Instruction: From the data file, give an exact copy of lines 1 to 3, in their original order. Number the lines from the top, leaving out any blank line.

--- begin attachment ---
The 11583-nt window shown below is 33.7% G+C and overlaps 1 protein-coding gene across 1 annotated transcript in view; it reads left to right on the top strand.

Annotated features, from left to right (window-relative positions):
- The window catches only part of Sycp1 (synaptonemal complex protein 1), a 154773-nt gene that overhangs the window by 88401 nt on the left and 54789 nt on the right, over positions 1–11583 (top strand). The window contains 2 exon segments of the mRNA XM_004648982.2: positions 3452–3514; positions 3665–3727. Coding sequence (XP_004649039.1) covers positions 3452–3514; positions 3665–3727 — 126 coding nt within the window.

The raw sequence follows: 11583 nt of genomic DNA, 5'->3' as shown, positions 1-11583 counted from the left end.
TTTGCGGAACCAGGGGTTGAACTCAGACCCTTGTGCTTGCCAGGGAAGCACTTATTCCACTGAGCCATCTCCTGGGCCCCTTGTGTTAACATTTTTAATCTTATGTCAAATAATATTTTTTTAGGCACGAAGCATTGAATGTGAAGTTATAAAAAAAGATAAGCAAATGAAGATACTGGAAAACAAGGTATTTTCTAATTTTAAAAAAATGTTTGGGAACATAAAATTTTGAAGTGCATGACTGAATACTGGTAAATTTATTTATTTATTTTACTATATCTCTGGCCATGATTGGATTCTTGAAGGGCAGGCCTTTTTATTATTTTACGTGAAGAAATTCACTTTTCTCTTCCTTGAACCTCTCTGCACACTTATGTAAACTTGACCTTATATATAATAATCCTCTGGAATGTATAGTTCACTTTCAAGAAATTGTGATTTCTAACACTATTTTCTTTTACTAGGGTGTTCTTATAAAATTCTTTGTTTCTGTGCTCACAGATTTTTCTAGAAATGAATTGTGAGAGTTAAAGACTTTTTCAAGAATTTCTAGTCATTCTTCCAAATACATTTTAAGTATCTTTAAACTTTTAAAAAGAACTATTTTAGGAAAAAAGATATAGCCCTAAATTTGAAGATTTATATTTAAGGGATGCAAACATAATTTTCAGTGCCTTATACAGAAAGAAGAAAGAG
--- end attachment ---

The 11583-nt window shown below is 33.7% G+C and overlaps 1 protein-coding gene across 1 annotated transcript in view; it reads left to right on the top strand.

Annotated features, from left to right (window-relative positions):
- The window catches only part of Sycp1 (synaptonemal complex protein 1), a 154773-nt gene that overhangs the window by 88401 nt on the left and 54789 nt on the right, over positions 1–11583 (top strand). The window contains 2 exon segments of the mRNA XM_004648982.2: positions 3452–3514; positions 3665–3727. Coding sequence (XP_004649039.1) covers positions 3452–3514; positions 3665–3727 — 126 coding nt within the window.